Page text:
US8876562B2 - Female type contact for an electrical connector - Google Patents

Female type contact for an electrical connector Download PDF

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Publication number
US8876562B2
US8876562B2 US13101592 US201113101592A US8876562B2 US 8876562 B2 US8876562 B2 US 8876562B2 US 13101592 US13101592 US 13101592 US 201113101592 A US201113101592 A US 201113101592A US 8876562 B2 US8876562 B2 US 8876562B2
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Prior art keywords
body portion
electrical connector
width
portion
flexible beams
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US13101592
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US20120282823A1 (en )
Inventor
Michael Glick
Slobadan Pavlovic
Allen Leo Mott
Tulasi Sadras-Ravindra
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Lear Corp
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Lear Corp
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    • HELECTRICITY
    • H01BASIC ELECTRIC ELEMENTS
    • H01RLINE CONNECTORS; CURRENT COLLECTORS
    • H01R13/00Details of coupling devices of the kinds covered by groups H01R12/70 or H01R24/00-H01R33/00
    • H01R13/02Contact members
    • H01R13/15Pins, blades or sockets having separate spring member for producing or increasing contact pressure
    • H01R13/187Pins, blades or sockets having separate spring member for producing or increasing contact pressure with spring member in the socket
    • HELECTRICITY
    • H01BASIC ELECTRIC ELEMENTS
    • H01RLINE CONNECTORS; CURRENT COLLECTORS
    • H01R13/00Details of coupling devices of the kinds covered by groups H01R12/70 or H01R24/00-H01R33/00
    • H01R13/02Contact members
    • H01R13/10Sockets for co-operation with pins or blades
    • H01R13/11Resilient sockets
    • H01R13/111Resilient sockets co-operating with pins having a circular transverse section

Abstract

A female type contact is provided for use with an electrical connector. The female type contact includes a body portion and a plurality of flexible beams that extend from the body portion. The flexible beams include a base portion having a first width and a tip portion having a second width that is smaller than the first width of the base portion.

Description

BACKGROUND OF THE INVENTION

This invention relates in general to a female type contact for an electrical connector that can be used, for example, to connect a battery in an electric vehicle to a source of electrical energy. In particular, this invention relates to an improved structure for such a female type contact for an electrical connector that provides for increased durability and current carrying capacity, while simplifying the production and assembly thereof.

Electric and hybrid electric vehicles are typically propelled by an electric motor that draws current from an on-board battery. In order to maintain a sufficient amount of electrical energy in the battery to operate the electric motor, it is usually desirable to connect the battery to a source of electrical energy and thereby replenish the amount of electrical energy stored therein. To facilitate this, it is known to provide respective electrical charging connectors on both the vehicle and the source of electrical energy. The electrical charging connectors cooperate with one another so that the source of electrical energy can be quickly and easily connected to and removed from the vehicle to facilitate the recharging of the battery for subsequent use by the electric motor.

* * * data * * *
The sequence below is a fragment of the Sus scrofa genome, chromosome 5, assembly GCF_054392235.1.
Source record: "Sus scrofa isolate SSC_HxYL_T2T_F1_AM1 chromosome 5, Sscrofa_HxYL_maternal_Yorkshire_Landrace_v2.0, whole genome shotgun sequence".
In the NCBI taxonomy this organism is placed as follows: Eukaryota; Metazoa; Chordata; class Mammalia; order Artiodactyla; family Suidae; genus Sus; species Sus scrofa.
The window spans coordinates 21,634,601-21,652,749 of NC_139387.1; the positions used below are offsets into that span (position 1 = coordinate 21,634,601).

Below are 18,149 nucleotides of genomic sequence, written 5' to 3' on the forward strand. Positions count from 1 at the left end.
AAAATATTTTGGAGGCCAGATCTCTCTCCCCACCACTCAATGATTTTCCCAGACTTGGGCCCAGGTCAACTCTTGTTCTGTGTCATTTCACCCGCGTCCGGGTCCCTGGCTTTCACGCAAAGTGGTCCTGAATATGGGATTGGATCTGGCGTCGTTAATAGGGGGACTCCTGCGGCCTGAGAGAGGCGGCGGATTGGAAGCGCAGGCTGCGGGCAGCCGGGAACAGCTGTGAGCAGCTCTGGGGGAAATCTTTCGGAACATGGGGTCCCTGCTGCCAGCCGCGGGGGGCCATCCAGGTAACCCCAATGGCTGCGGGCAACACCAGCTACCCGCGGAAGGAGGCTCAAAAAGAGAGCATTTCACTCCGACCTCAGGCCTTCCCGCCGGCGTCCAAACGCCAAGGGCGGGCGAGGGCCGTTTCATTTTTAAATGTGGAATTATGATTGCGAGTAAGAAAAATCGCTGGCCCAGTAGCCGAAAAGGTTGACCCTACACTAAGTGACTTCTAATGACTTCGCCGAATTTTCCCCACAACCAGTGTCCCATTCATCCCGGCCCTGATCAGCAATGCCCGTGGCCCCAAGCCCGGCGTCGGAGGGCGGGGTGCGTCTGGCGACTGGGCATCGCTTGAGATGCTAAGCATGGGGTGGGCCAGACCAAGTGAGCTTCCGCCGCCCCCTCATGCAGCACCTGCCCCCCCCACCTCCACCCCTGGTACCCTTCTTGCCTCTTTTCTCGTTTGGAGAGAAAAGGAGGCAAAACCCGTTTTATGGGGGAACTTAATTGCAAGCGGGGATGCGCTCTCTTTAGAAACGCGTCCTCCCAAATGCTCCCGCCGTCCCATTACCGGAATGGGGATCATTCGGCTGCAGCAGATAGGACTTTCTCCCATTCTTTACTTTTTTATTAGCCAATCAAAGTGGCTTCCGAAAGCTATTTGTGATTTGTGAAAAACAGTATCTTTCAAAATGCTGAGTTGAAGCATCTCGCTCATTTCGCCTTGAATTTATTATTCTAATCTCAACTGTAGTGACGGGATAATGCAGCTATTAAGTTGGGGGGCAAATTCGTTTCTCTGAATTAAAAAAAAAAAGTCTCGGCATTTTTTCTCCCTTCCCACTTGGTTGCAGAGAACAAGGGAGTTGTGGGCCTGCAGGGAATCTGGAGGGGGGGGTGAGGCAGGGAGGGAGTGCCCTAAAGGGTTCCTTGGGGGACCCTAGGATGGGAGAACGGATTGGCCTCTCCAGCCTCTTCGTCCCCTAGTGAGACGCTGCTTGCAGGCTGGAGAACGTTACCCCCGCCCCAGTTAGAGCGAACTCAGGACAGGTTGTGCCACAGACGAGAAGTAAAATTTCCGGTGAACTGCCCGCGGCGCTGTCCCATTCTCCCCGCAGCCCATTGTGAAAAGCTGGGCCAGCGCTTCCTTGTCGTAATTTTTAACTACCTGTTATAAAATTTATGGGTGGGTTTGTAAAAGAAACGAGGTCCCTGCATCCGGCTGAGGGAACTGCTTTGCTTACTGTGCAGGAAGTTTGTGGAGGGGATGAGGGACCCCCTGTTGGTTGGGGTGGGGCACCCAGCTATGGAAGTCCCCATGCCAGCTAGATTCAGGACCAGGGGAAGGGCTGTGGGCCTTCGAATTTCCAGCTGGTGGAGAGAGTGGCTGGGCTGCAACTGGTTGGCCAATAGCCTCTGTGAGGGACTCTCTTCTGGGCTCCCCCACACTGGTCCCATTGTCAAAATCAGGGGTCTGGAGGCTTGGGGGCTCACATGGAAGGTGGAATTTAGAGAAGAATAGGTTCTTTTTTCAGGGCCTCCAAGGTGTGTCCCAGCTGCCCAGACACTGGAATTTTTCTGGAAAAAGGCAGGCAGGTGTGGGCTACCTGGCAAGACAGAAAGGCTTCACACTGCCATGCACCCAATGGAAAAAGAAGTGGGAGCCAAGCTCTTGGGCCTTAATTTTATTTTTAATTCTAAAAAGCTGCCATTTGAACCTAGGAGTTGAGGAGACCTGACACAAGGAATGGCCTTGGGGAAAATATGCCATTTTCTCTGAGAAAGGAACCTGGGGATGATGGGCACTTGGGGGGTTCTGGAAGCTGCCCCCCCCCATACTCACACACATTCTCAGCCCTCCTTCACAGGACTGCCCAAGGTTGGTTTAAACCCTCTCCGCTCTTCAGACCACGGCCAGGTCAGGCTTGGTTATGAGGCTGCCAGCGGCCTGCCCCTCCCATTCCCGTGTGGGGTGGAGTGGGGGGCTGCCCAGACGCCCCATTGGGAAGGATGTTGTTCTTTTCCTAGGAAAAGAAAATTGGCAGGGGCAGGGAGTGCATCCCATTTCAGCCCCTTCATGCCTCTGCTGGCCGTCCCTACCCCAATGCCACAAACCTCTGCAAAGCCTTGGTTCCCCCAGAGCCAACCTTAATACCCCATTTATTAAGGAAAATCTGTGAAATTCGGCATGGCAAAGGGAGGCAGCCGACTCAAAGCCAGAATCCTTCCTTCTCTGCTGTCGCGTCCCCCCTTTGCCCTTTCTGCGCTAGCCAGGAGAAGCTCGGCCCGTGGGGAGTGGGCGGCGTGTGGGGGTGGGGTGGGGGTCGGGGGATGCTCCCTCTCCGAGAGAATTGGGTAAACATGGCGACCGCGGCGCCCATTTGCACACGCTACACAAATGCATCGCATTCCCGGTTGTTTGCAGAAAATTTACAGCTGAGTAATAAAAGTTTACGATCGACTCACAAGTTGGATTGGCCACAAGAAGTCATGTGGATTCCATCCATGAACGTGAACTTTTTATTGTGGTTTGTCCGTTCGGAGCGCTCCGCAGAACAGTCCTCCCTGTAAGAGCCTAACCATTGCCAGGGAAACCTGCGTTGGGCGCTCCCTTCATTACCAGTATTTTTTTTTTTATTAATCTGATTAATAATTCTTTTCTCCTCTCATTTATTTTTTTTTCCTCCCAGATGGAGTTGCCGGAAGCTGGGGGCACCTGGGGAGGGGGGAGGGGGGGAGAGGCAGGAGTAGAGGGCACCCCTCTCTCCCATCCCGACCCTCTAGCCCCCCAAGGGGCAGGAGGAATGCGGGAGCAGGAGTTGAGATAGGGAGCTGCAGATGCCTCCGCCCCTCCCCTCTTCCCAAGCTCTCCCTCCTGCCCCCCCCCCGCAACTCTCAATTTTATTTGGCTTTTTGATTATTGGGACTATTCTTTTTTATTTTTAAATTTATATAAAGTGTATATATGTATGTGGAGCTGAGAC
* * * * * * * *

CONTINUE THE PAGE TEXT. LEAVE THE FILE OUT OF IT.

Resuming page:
In some instances, the electrical charging connectors provided on the vehicle and the source of electrical energy include respective male and female type contacts. Typically, the male type contact includes one or more protruding portions that are sized and shaped to be received within respective receptacle portions provided on the female type contact. A wide variety of these male and female type contacts are known in the art. Generally speaking, the female type contact includes a cylindrical body portion having a plurality of flexible beams that extend axially therefrom. The flexible beams are angled inwardly from the body portion so as to receive and frictionally engage an outer surface of the male type contact when inserted therein.

It is known that the current carrying capacity of the assembly of the male and female type contacts is related to both the electrical conductivity of the material used to form the contacts and the magnitude of the engagement force exerted therebetween. To establish good electrical conductivity, it is common to form electrical contacts from copper. However, the magnitude of the engagement force exerted by copper can be undesirably reduced as a result of increased temperatures (caused by heat generated by the flow of electricity therethrough) and fatigue (caused by repetitive flexing of the beams due to repeated use). Thus, it would be desirable to provide an improved structure for a female type contact for an electrical connector that provides for increased durability and current carrying capacity, yet which is relatively simple and inexpensive to manufacture.

SUMMARY OF THE INVENTION